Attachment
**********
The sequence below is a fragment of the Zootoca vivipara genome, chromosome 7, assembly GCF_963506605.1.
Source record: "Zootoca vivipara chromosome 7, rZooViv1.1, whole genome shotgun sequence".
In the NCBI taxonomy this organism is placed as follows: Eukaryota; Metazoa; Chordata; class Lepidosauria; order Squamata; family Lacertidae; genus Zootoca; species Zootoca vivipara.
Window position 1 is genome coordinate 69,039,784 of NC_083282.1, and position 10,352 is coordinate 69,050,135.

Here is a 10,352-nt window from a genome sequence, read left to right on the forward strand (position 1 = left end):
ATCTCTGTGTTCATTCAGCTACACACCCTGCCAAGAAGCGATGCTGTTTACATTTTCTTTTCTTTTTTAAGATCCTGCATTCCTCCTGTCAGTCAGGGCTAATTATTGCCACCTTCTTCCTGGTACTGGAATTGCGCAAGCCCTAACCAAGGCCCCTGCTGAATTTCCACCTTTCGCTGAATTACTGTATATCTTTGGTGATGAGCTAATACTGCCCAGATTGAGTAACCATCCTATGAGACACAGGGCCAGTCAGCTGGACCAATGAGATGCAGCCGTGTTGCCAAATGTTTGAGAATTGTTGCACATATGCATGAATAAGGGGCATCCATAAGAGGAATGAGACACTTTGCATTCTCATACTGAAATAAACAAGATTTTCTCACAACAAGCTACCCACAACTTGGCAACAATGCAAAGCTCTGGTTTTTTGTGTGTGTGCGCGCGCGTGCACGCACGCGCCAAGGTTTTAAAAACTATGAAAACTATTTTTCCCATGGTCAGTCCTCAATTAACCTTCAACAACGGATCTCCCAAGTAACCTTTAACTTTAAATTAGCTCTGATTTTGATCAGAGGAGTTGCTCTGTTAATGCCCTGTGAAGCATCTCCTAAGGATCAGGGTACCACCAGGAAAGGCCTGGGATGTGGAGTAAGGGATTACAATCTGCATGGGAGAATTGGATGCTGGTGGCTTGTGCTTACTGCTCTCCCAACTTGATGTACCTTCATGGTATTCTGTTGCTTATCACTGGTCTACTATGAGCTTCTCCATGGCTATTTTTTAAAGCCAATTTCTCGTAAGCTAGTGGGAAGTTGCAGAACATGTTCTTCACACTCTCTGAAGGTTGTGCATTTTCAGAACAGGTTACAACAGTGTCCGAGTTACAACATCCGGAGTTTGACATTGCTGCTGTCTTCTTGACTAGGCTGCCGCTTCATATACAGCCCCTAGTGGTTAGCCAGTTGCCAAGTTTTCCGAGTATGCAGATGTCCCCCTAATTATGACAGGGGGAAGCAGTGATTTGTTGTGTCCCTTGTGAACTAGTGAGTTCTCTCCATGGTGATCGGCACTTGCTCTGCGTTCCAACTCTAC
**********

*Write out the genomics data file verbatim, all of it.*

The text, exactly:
The sequence below is a fragment of the Zootoca vivipara genome, chromosome 7, assembly GCF_963506605.1.
Source record: "Zootoca vivipara chromosome 7, rZooViv1.1, whole genome shotgun sequence".
In the NCBI taxonomy this organism is placed as follows: Eukaryota; Metazoa; Chordata; class Lepidosauria; order Squamata; family Lacertidae; genus Zootoca; species Zootoca vivipara.
Window position 1 is genome coordinate 69,039,784 of NC_083282.1, and position 10,352 is coordinate 69,050,135.

Here is a 10,352-nt window from a genome sequence, read left to right on the forward strand (position 1 = left end):
ATCTCTGTGTTCATTCAGCTACACACCCTGCCAAGAAGCGATGCTGTTTACATTTTCTTTTCTTTTTTAAGATCCTGCATTCCTCCTGTCAGTCAGGGCTAATTATTGCCACCTTCTTCCTGGTACTGGAATTGCGCAAGCCCTAACCAAGGCCCCTGCTGAATTTCCACCTTTCGCTGAATTACTGTATATCTTTGGTGATGAGCTAATACTGCCCAGATTGAGTAACCATCCTATGAGACACAGGGCCAGTCAGCTGGACCAATGAGATGCAGCCGTGTTGCCAAATGTTTGAGAATTGTTGCACATATGCATGAATAAGGGGCATCCATAAGAGGAATGAGACACTTTGCATTCTCATACTGAAATAAACAAGATTTTCTCACAACAAGCTACCCACAACTTGGCAACAATGCAAAGCTCTGGTTTTTTGTGTGTGTGCGCGCGCGTGCACGCACGCGCCAAGGTTTTAAAAACTATGAAAACTATTTTTCCCATGGTCAGTCCTCAATTAACCTTCAACAACGGATCTCCCAAGTAACCTTTAACTTTAAATTAGCTCTGATTTTGATCAGAGGAGTTGCTCTGTTAATGCCCTGTGAAGCATCTCCTAAGGATCAGGGTACCACCAGGAAAGGCCTGGGATGTGGAGTAAGGGATTACAATCTGCATGGGAGAATTGGATGCTGGTGGCTTGTGCTTACTGCTCTCCCAACTTGATGTACCTTCATGGTATTCTGTTGCTTATCACTGGTCTACTATGAGCTTCTCCATGGCTATTTTTTAAAGCCAATTTCTCGTAAGCTAGTGGGAAGTTGCAGAACATGTTCTTCACACTCTCTGAAGGTTGTGCATTTTCAGAACAGGTTACAACAGTGTCCGAGTTACAACATCCGGAGTTTGACATTGCTGCTGTCTTCTTGACTAGGCTGCCGCTTCATATACAGCCCCTAGTGGTTAGCCAGTTGCCAAGTTTTCCGAGTATGCAGATGTCCCCCTAATTATGACAGGGGGAAGCAGTGATTTGTTGTGTCCCTTGTGAACTAGTGAGTTCTCTCCATGGTGATCGGCACTTGCTCTGCGTTCCAACTCTAC